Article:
Kiper: Top junior prospects by position

Mel's Top 25: Dec. 13

Mel Kiper's archive: reviews, notebooks

Tuesday, December 19

Underclassmen must weigh pros, cons

In less than a month, college football's top juniors and third-year sophomores will have to decide whether it is in their best interest to return for the 2001 campaign or make themselves eligible for the NFL draft in April.

I have always believed strongly that, depending upon the circumstances, the only time players should even consider bypassing another season at the college level is if they are practically guaranteed a spot in the first round. Going into early January, however, that is very difficult to determine.

I've seen players over the years drop into the draft's second day because they weren't able to duplicate the workout results they were expected to post.

Keep in mind, the NFL doesn't obtain measureables (a prospect's accurate height, weight, 40 times, vertical jump, bench press reps, etc.) until spring practice before the prospect's senior year. So if a player is leaving early, that information obviously isn't known until the combine or individual workouts.

In addition, juniors and third-year sophomores are not able to participate in any of the postseason all-star games that are basically used as pre-combine sessions.

This is why I tell juniors to make sure they are aware of their computer numbers. Not fantasy-world numbers, but as close to the exact measureables as they can determine. I've seen players over the years drop into the draft's second day (rounds four through seven) because they weren't able to duplicate the workout results they were expected to post.

I remember a cornerback from a major college program who told me he would have no problem running the 40 in the 4.4-4.5-second range on any surface. However, when the time came to run for the clock during combine/individual testing, the player was only able to deliver 40 times in the 4.65 range. So instead of going in the late first round -- as his college performance tended to indicate -- that player dropped all the way into the fourth round.

I also remember a quarterback from a major college program who struggled so much during his individual workout that he slipped all the way to the final round of the draft. Over the years, I've seen players appear to be first-round possibilities based on their game-day effort, only to cause doubts and concerns after their workout numbers were revealed. Folks, there is a very fine line between a first- and third-round draft choice or even a prospect who slips into the second day of the draft.

Again, this is why I stress to the players who ask that they had better know what their physical qualifications. If there are any doubts, returning to college should be the only option. And even if a prospect has workout numbers worthy of early-round status, other factors have to be evaluated.

How was the player's performance on the field that particular year? Are there any prior injury concerns? Is the draft strong or weak at his particular position?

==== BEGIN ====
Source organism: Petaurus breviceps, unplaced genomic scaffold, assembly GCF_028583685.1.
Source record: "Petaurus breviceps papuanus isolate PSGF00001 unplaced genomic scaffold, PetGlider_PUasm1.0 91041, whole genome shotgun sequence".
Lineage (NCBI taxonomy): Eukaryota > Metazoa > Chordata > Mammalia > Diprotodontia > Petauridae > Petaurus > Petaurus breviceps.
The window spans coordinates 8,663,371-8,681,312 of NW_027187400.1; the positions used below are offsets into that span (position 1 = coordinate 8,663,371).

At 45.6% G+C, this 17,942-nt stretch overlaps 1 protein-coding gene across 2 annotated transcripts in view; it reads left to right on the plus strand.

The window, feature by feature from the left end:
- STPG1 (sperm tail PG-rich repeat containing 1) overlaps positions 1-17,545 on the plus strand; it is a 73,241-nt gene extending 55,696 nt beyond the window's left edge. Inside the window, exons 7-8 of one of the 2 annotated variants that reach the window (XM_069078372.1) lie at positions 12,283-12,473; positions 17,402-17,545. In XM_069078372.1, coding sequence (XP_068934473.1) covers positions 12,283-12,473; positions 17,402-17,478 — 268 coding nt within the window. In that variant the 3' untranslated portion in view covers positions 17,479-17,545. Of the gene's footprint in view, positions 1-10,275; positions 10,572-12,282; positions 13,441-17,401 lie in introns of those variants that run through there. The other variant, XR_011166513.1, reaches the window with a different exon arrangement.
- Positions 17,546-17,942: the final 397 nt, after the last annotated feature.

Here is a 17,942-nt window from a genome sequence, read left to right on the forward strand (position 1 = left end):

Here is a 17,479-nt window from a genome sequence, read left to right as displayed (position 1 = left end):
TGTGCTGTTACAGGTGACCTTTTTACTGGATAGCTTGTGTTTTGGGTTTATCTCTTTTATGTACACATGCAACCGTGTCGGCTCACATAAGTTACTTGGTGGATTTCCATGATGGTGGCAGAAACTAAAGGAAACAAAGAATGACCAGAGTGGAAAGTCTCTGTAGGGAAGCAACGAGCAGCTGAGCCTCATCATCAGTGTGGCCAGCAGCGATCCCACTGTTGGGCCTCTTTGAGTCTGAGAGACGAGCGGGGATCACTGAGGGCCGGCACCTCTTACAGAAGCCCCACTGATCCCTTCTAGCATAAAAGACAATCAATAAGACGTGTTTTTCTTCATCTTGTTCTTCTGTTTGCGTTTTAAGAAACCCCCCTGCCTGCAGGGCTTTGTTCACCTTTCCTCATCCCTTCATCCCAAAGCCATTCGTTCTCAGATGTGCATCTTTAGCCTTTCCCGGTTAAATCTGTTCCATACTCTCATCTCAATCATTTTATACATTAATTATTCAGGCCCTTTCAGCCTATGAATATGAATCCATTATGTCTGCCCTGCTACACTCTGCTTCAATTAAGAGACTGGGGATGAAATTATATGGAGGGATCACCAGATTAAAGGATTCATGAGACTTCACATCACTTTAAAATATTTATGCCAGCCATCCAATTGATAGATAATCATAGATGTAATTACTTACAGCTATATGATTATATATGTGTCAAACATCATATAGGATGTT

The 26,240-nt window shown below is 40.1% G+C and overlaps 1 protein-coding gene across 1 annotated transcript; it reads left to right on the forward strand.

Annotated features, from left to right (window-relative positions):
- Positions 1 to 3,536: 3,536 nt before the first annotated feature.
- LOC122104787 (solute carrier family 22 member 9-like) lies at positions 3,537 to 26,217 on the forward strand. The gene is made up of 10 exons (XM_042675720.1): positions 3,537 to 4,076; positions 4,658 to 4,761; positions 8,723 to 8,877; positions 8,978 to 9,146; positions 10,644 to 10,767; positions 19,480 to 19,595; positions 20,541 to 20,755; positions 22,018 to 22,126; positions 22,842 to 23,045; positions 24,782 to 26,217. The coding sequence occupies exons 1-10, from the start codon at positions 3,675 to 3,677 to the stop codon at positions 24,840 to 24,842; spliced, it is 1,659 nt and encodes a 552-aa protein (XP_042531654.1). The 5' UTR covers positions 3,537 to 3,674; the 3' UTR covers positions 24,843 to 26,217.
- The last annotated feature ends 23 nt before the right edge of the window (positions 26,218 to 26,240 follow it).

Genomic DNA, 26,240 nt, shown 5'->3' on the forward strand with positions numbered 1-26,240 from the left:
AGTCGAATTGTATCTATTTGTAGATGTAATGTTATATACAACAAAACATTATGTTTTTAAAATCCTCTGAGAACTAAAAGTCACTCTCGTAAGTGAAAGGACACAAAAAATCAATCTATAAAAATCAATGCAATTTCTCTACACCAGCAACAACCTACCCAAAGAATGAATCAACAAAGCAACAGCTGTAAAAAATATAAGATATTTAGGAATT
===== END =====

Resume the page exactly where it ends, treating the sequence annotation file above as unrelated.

As for a player's grade or projection, unless he is regarded as one of the draft's elite 10 players, there is really no guarantee he will be picked in the first round. Keep in mind: If 10-12 top juniors enter the draft, a player regarded as the 15th- or 20th-best player could possibly drop down the draft board, making the first round an uncertainty.

So for the top juniors or third-year sophomores who may be debating the issue, my advice would be this: Call on and utilize all the resources at your disposal.

Have your parents, family members or friends make as many calls on your behalf as is possible. Check and recheck with those whose opinions are worth trusting. Ask them where you can realistically expect to be picked on draft day. Have the head coach or any assistant coaches at your program research your chances. The NFL Advisory Board is also set up to provide assistance on where a player may project in the draft.

The bottom line is this: Garner as much information as is humanly possible. Also think about the worst-case scenario. Even if the first round looks like a strong possibility, realize that players often slide down the draft board for sometimes unexplainable reasons.

This is why I always ask players if they would regret their decision if they ended up dropping completely out of the first round -- or even into the third or fourth round. If so, would they be devastated by that result? Or does the player just want to move on to the next level, without any major concern where he is selected?

Several years ago, I remember speaking with a player from a major college program who asked me where I expected to project him on the draft board if he opted to leave early. I told him the second or third round if his workouts were up to the level expected. If not, the fourth round was a possibility.

His attitude was this: I just want to move on with my football career. I know I can get the job done at the next level, and even if I drop down to the third or fourth round, so be it. I can live with that result. As it turned out, the player was selected in the second round and was able to enjoy a very solid NFL career.

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